Could flat roofs prevent urban flooding?

Posted by Joe 11/05/2017 0 Comment(s)

In our last blog, we considered how you might be able to use flat roofing to your advantage – to recycle rainwater and reuse it within your home, therefore saving you money and helping the environment. Continuing along similar lines, this blog looks at another way in which flat roofing can benefit both the homeowner and local communities. The design of flat roofs can be modified slightly in order to collect and drain rainwater in a particular way, which would help to relieve flooding during periods of intense rainfall. What’s more, EPDM is the ideal material for the job.


Heavy rainfall and flooding events are becoming much more common, particularly in urban areas where there are fewer ways for water to be absorbed (i.e. trees, grass, bare soil). This means more chance of rainwater accumulating over built-up surfaces causing damage to buildings and cars. Between November 2016 and February 2017 there were five storms alone – the worst one being storm Doris, which caused up to 25mm of rain in some areas in just a few hours. With flooding on the rise, the best option seems to be integrating flood management strategies into existing building structures. 


One key area is in EPDM flat roofing. A certain amount of surface water build-up on flat roofs is normal during periods of heavy rain and should drain within a day or two. However, by adapting the design of EPDM flat roofing slightly, so water purposefully collects on the roof in a controlled manner, it reduces the amount of water running down streets and roads, therefore helping urban areas to cope with very heavy rainfall. Even storing rainwater to a depth of just a few inches can make a big difference to urban areas when implemented on a larger scale. EPDM flat roofing systems could store this rain water for a few hours, either slowly draining it back into water run-off systems (which will reduce the immediate volume of water) or using it within the house. 


Rainwater harvesting (RWH), which we discussed in a previous blog, is one example of this in action. The rainwater can be drained into the plumbing system of a house, so that each time the toilet flushes rainwater replenishes the water supply in the tank. Whilst this is slightly more costly than a temporary storage system, it will help you to cut down on your water bills in the long run and improve the energy efficiency of your house. It would be a sustainable investment to your property and a unique selling point if you ever chose to sell up.

 
New builds can obviously be built with this technology already integrated, but existing flat roof structures would not need to be changed massively – although it does require the roof to be completely watertight. Changes would include adding extra drainage systems to the roof, such as overflow drains for very intense rainfall, and adding a more complex drainage system if you wanted to implement a RWH system in your home. Before doing this you will need to ensure your roof is watertight and can deal with the added weight on the system.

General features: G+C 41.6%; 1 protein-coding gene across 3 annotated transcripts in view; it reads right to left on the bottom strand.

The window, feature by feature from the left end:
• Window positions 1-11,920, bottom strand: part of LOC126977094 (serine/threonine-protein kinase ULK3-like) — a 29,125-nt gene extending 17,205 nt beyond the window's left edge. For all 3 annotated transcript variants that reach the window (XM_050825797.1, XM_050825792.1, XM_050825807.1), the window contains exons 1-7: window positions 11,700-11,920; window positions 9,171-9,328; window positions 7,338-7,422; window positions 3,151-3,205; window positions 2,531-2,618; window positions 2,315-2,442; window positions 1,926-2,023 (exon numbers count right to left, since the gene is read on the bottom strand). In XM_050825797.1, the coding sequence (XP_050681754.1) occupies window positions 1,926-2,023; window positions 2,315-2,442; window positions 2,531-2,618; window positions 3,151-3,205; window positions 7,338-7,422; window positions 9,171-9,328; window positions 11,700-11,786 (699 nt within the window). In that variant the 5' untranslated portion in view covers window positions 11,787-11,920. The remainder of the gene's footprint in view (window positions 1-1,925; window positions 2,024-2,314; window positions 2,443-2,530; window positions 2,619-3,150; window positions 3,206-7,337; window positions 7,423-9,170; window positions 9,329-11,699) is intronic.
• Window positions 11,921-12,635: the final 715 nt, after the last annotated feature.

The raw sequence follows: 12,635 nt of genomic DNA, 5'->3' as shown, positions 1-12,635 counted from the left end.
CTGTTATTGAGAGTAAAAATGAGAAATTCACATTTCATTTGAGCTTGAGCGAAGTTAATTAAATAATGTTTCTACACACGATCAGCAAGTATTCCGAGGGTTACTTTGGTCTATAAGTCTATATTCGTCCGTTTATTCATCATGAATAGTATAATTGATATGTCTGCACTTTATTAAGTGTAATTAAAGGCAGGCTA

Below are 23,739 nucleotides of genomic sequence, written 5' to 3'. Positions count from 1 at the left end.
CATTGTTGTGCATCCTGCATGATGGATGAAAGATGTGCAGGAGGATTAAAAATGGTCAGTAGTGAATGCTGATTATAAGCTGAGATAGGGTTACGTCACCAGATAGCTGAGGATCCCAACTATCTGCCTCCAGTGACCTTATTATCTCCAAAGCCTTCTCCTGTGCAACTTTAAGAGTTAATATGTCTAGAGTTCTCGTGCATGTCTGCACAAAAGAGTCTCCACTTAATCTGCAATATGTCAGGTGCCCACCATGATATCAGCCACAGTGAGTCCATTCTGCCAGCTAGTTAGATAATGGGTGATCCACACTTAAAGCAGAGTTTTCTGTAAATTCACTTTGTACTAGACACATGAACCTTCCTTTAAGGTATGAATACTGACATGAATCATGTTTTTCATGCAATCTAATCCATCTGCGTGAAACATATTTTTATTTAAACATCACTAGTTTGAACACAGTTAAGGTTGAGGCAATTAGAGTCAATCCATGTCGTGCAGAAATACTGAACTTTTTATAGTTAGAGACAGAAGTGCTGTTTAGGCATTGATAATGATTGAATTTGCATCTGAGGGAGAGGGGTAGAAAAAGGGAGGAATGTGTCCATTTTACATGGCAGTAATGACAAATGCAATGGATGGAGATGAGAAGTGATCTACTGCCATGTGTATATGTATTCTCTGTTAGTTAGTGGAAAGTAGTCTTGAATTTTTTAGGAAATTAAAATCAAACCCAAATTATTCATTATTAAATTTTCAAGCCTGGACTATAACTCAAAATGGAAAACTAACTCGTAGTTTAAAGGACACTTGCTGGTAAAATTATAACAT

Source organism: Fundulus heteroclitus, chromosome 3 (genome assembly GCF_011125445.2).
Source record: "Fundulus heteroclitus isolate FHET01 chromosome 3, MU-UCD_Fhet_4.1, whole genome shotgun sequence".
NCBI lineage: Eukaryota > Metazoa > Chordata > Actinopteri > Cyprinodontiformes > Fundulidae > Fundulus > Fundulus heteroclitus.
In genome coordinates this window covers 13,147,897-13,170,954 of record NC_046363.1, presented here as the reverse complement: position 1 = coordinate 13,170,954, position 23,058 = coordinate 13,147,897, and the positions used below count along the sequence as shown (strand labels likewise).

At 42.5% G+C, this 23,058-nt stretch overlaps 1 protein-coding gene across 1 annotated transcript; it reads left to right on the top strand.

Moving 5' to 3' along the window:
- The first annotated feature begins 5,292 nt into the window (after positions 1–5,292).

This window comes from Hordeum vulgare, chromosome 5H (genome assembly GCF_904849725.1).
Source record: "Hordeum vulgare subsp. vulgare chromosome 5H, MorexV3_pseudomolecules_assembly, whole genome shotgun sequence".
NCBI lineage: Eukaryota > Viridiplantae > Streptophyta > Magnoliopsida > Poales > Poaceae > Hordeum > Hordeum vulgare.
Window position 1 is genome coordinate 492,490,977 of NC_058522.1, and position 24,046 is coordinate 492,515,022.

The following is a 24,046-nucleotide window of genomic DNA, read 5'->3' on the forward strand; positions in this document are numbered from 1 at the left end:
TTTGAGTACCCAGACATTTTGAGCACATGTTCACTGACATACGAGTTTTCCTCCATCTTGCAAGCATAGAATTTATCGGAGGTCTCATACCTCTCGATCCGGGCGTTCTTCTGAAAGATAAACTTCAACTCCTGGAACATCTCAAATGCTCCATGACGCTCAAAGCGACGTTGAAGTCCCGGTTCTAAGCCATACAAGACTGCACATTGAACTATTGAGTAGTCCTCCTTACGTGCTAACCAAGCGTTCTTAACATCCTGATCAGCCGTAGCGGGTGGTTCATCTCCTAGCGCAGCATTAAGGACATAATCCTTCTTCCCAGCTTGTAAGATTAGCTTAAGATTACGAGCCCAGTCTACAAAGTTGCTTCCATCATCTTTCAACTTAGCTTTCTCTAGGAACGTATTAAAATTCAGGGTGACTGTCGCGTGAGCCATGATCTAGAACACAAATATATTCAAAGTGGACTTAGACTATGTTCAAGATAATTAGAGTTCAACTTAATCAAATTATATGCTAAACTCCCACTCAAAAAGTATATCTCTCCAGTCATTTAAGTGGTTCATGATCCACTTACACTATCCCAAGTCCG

• First measure the size of the flat roof, as this will significantly impact how much water you can collect. 
  • Check the roof angle and material. EPDM is great for these systems as its smooth rubber surface allows the water to drain into storage systems quickly and efficiently and the rubber is non-toxic. 
  • Calculate the size of your roof in square metres by multiplying the length of the roof by its width. Do not take into account any elevation changes, as it’s still the same surface size no matter of angles and slight sloping. 
  • The next step is to assess how much rain your area roughly receives every year; an easy way to do this is to multiply the total square metres of your roof (which you just calculated), with an average precipitation rate for your area – try looking here for these rates. Multiply this figure by the number of litres in a square metre to reveal how many litres every square metre will collect. This will help you to learn how much water you can expect to harvest. 
  • Once you know this, you can then calculate the weight of the water using an online calculator. If you doubt the carrying capacity of your flat roof, it is always best to seek professional advice. 

EPDM flat roofing could be a great way to prevent urban flooding. It’s relatively cheap for those who already have a flat roof or are considering one, and it can be used to harvest rainwater to minimise your carbon footprint. It’s also an unobtrusive method of combatting flooding – you would barely be able to tell the difference in appearance between flat roofing with and without this system installed. 


If you want any more advice on EPDM flat roofing, or would like to install an EPDM flat roof on a domestic or commercial property, look no further than Waterproof systems.


If you would like to find out more about RWH, see Nate Downey’s book: Harvest the Rain: How to Enrich your Life by Seeing Every Storm as a Resource. This Guardian Article is another useful resource too.

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